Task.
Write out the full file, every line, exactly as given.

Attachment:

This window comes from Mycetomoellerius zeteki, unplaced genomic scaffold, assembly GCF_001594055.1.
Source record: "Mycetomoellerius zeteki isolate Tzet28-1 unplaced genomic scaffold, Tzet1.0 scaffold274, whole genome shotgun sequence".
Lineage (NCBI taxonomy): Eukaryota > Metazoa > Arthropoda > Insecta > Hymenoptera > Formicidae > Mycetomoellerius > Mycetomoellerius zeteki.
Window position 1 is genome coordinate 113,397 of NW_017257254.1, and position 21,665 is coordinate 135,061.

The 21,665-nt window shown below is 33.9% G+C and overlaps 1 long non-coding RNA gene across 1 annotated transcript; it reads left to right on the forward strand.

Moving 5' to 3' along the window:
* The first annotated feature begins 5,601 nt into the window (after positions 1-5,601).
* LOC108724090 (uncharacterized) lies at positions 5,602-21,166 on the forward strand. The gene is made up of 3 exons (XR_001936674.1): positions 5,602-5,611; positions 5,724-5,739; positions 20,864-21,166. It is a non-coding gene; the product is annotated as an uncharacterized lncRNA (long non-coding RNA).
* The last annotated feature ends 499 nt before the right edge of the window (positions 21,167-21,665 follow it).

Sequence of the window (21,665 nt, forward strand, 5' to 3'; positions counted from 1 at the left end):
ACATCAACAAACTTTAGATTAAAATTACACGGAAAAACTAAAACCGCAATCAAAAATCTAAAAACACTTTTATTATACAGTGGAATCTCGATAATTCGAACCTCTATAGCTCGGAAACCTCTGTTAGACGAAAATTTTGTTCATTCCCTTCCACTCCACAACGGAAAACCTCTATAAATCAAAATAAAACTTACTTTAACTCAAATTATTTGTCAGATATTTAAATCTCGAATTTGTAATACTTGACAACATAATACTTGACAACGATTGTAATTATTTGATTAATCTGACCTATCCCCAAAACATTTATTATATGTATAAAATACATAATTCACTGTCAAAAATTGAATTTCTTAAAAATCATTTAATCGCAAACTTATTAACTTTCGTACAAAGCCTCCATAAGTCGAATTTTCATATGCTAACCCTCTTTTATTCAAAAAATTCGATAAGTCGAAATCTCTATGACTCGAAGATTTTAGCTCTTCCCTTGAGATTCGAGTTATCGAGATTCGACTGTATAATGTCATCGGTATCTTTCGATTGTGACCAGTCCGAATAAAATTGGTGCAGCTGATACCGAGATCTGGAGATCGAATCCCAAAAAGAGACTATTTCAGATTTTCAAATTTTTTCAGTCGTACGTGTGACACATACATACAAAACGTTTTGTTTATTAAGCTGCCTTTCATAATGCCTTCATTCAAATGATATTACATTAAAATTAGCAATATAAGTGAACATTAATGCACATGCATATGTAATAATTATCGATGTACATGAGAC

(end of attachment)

This window comes from Mycetomoellerius zeteki, unplaced genomic scaffold, assembly GCF_001594055.1.
Source record: "Mycetomoellerius zeteki isolate Tzet28-1 unplaced genomic scaffold, Tzet1.0 scaffold274, whole genome shotgun sequence".
Lineage (NCBI taxonomy): Eukaryota > Metazoa > Arthropoda > Insecta > Hymenoptera > Formicidae > Mycetomoellerius > Mycetomoellerius zeteki.
Window position 1 is genome coordinate 113,397 of NW_017257254.1, and position 21,665 is coordinate 135,061.

The 21,665-nt window shown below is 33.9% G+C and overlaps 1 long non-coding RNA gene across 1 annotated transcript; it reads left to right on the forward strand.

Moving 5' to 3' along the window:
* The first annotated feature begins 5,601 nt into the window (after positions 1-5,601).
* LOC108724090 (uncharacterized) lies at positions 5,602-21,166 on the forward strand. The gene is made up of 3 exons (XR_001936674.1): positions 5,602-5,611; positions 5,724-5,739; positions 20,864-21,166. It is a non-coding gene; the product is annotated as an uncharacterized lncRNA (long non-coding RNA).
* The last annotated feature ends 499 nt before the right edge of the window (positions 21,167-21,665 follow it).

Sequence of the window (21,665 nt, forward strand, 5' to 3'; positions counted from 1 at the left end):
ACATCAACAAACTTTAGATTAAAATTACACGGAAAAACTAAAACCGCAATCAAAAATCTAAAAACACTTTTATTATACAGTGGAATCTCGATAATTCGAACCTCTATAGCTCGGAAACCTCTGTTAGACGAAAATTTTGTTCATTCCCTTCCACTCCACAACGGAAAACCTCTATAAATCAAAATAAAACTTACTTTAACTCAAATTATTTGTCAGATATTTAAATCTCGAATTTGTAATACTTGACAACATAATACTTGACAACGATTGTAATTATTTGATTAATCTGACCTATCCCCAAAACATTTATTATATGTATAAAATACATAATTCACTGTCAAAAATTGAATTTCTTAAAAATCATTTAATCGCAAACTTATTAACTTTCGTACAAAGCCTCCATAAGTCGAATTTTCATATGCTAACCCTCTTTTATTCAAAAAATTCGATAAGTCGAAATCTCTATGACTCGAAGATTTTAGCTCTTCCCTTGAGATTCGAGTTATCGAGATTCGACTGTATAATGTCATCGGTATCTTTCGATTGTGACCAGTCCGAATAAAATTGGTGCAGCTGATACCGAGATCTGGAGATCGAATCCCAAAAAGAGACTATTTCAGATTTTCAAATTTTTTCAGTCGTACGTGTGACACATACATACAAAACGTTTTGTTTATTAAGCTGCCTTTCATAATGCCTTCATTCAAATGATATTACATTAAAATTAGCAATATAAGTGAACATTAATGCACATGCATATGTAATAATTATCGATGTACATGAGAC